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CV19 Lawyer Compensation/Layoffs

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I really don't know!  If a couple of firms are cutting hiring, are some of the next-tier firms ready to eat their lunch and scale up?  I'm hearing as well that some smaller and specialized firms are among those bootin' butts and taking names at the moment.

It's a good thing at least in being able to distinguish between practices.  Normally it would be tough to decide between essentially identical firms; but come 2022 it could well be that my firm will let you live in a mansion in Nova Scotia and commute in one week a month, whereas Morgans will still require you to be in the office every day, night and twice on Sundays.  That could be a real differentiator for those that either really want that freedom or really wouldn't perform well with it.

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1 hour ago, Uriel said:

Very concerning rumours flying around from well-connected sources about a few Bay Street firms in serious difficulty.  Worried about some good friends across the street that have been killing themselves to get ahead in places with an uncertain future.  You think all these firms are generally the same, and then something like this happens and there's a huge spectrum from the sky falling to firms doing so well they want to incorporate work-from-home on a permanent basis.  

Bay Street is going to look very different on the other side of this.  The same kind of tiers might still be there, but all you applicants are going to have much more variety in your choices.  Some firms are going to come out stodgy and unfazed; others are going to completely roll over into coffee-shop drop-in bistros; some might be slashed to near-irrelevance or merge (I can think of two clear candidates)... what a time to be alive.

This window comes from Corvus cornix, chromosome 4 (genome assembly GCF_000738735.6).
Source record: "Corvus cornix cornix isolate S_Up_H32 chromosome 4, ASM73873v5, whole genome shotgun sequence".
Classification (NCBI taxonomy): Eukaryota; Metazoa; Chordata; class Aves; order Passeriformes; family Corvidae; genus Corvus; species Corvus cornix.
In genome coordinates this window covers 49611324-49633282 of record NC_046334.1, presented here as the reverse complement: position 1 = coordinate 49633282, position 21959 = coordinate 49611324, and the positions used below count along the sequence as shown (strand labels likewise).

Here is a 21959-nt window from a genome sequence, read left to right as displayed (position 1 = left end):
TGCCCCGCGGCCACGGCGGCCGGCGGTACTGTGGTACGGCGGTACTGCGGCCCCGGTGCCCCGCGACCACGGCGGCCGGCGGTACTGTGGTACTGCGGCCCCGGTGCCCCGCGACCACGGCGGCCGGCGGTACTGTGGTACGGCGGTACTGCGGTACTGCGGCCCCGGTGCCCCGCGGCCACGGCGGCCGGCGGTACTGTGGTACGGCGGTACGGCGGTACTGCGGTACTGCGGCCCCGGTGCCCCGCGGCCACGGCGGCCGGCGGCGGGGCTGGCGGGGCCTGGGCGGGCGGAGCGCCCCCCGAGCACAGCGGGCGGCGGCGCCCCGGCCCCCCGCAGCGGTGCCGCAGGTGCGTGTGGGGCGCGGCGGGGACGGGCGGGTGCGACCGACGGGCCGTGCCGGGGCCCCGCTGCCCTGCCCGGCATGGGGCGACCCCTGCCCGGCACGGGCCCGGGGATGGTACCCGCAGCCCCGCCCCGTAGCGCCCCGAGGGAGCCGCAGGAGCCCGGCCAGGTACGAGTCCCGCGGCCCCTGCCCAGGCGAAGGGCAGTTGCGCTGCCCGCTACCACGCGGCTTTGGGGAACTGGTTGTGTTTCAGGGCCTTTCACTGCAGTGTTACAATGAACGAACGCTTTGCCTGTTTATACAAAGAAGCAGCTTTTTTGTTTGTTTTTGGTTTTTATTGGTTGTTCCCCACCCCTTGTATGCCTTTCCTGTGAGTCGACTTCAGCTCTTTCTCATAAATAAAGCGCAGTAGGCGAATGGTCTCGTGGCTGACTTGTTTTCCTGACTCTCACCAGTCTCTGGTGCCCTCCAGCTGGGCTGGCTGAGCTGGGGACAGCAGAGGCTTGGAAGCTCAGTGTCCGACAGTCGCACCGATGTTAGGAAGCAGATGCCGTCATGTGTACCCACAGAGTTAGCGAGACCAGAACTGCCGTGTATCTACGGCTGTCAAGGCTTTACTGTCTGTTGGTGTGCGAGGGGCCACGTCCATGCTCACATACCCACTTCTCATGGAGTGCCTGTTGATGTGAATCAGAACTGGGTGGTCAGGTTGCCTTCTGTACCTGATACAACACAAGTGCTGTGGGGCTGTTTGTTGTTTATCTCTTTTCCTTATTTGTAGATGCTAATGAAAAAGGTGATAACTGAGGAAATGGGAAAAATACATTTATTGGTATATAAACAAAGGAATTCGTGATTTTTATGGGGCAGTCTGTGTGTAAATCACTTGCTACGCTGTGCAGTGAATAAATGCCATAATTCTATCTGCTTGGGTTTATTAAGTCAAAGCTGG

Are you at liberty to share firm names, or is this perhaps something you can divulge in the future when more information is received? I'm sure this would be immensely helpful to students and Associates pursuing these firms. 

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Even though well-placed, they're still just rumours; I don't want to be out here getting on the wrong side of some good old-fashioned trade libel.

Since a lot of you weren't here 12 years ago, just a quick reminder that just because a firm is having a hard time doesn't mean the students are in trouble.  In the last couple of recessions, we saw some emergency mergers that actually caused students to be "upgraded" into better firms... international buyouts that catapulted some "mid-tier" and regional firms into international juggernaut status... we saw some lower-billing senior associates and overpaid senior partners move from firm to firm... and generally when financial difficulties hit law firms the result was lower hiring at the OCI stage and not necessarily lower hireback.  For many firms, mine included, cutting on hireback or new hires is more of a last resort.

If you've just got a job at a Bay Street law firm, you should be the opposite of panicking, even if your firm happens to be one of (what are hopefully a very few) that are going to have to make some changes.  As I say, I'm worried about my friends on the brink of partnership; you jerks are probably going to be fine.  :)

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RIP my inbox.

I guess some more historical context might be useful to those of you who don't remember what it was like in 2008 because you were literally children.*

When Goodman & Carr folded, and Heenan Blaikie after it (I guess in context those were kind of comparable to... McMillan and Norton Rose today?  Ish?), a lot of their talent was poached by other law firms and basically all of their articling students were taken on by other Bay Street firms.  Kind of an unspoken obligation.

Again, far from saying that anything like that is going to happen -- it almost certainly won't, probably not even close -- but because we have some catastrophic thinkers out there, just remember that your absolute, meteor-strike worst-case scenario might be that if the firm folds you'll end up at Torys.  Ugh.

(Kidding, I'm kidding.  Don't @ me.)